Editorial: Hong Kong democracy movement a tool of imperialist subterfuge

Imperialism is striving its utmost to stir up trouble for the Chinese government in Hong Kong, where there is a small comprador element only too happy to try to mobilise against the government using the well-worn but entirely fraudulent ‘democracy’ slogan.

This comprador element has succeeded in attracting students to the ‘pro-democracy’ cause, and these make up the backbone of the large protests, organised chiefly by an outfit calling itself Occupy Central, that are currently taking place, eagerly photographed by the imperialist media. Less publicised, of course, are the facts that a petition against Occupy attracted 1.4m signatures, and that a large anti-Occupy march took place on 17 August.

What the imperialist powers hope is that this movement will, through its internet warriors, spread to mainland China and lead to the overthrow of the communist government.

The protests in fact began as China sought to extend democratic rights in Hong Kong by allowing its residents to vote directly for their governor rather than having one appointed for them by a 2,000-strong committee of prominent Hong Kong citizens, as has been the case up to now.

However, as is well known, US imperialism in particular routinely channels hundreds of millions of dollars into securing election results in foreign countries that bring to power those prepared to sell their country to US interests. This has been the basis of the various so-called ‘colour’ revolutions that have taken place in eastern Europe and central Asia, for example.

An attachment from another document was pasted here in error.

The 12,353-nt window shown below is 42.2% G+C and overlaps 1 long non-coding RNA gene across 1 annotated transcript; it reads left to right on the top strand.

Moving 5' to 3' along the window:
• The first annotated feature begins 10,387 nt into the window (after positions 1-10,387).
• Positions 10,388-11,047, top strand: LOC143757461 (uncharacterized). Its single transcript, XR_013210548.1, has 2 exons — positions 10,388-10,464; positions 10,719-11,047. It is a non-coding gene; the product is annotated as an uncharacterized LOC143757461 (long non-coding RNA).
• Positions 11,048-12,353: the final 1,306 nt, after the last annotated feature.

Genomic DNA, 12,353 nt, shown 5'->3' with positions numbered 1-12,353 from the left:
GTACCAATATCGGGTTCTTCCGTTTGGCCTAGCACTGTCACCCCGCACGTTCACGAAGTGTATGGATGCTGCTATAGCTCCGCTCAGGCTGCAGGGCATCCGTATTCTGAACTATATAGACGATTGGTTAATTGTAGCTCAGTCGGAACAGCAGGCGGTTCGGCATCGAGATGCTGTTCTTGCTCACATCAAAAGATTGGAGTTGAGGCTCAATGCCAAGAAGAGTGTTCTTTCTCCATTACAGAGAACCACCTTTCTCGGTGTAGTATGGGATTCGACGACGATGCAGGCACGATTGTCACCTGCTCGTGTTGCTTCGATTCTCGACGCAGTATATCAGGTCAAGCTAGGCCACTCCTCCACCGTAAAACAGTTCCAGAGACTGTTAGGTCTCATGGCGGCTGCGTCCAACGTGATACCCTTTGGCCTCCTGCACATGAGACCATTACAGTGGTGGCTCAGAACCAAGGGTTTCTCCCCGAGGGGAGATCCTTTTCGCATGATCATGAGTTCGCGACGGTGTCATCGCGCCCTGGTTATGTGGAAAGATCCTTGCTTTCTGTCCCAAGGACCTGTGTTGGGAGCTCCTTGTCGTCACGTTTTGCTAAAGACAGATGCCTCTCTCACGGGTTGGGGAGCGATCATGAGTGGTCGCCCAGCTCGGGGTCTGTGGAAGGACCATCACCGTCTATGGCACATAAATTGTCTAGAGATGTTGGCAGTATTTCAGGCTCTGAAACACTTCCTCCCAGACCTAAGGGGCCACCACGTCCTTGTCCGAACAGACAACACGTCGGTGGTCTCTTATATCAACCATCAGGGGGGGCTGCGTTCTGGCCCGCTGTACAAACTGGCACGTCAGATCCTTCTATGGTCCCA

The Chinese government obviously cannot allow the democratic process to be hijacked in this way in Hong Kong. It therefore proposed an arrangement to Hong Kong’s 70-person legislative council whereby the number of candidates for governor be restricted to two or three, all of whom should be supported by a majority of a nominating committee modelled on the committee that appointed the present governor.

The electoral commission must agree by a two-thirds majority to approve this change in the law, otherwise the old system of appointing a governor rather than electing one will remain in place. Pro-‘democracy’ people control just over a third of the votes on the electoral commission, and may well veto the change, even though this will deprive Hong Kong of a 2017 gubernatorial election altogether.

Despite the apparently massive demonstrations, only a minority of Hong Kong residents (34 percent according to opinion polls) support the ‘Occupy’ civil-disobedience movement, even if 54 percent would welcome greater formal democracy. Analysis of survey results show, according to the Huffington Post, that those who support the Occupy movement are overwhelming wealthy and/or young.

In Hong Kong, the fractures largely occur along class and age lines. In a poll conducted at the end of 2013, more than 70 percent of respondents with a family income of less than $10,000 opposed the Occupy movement, as did more than 80 percent of respondents over 70 years old. Support for the movement was strongest among students and those making more than $100,000. Overall, that poll showed a majority of respondents opposing Occupy Central and fearing that it would lead to violence and economic loss.” (‘Democracy protests divide Hong Kong, China’ by Matt Sheehan, 4 September 2014)

In any event, as Chinese official Hi Fei correctly pointed out, the democracy that the people of Hong Kong enjoy today is far in advance of anything they ever had during the 150 years of racist, brutal and barbaric British colonial rule.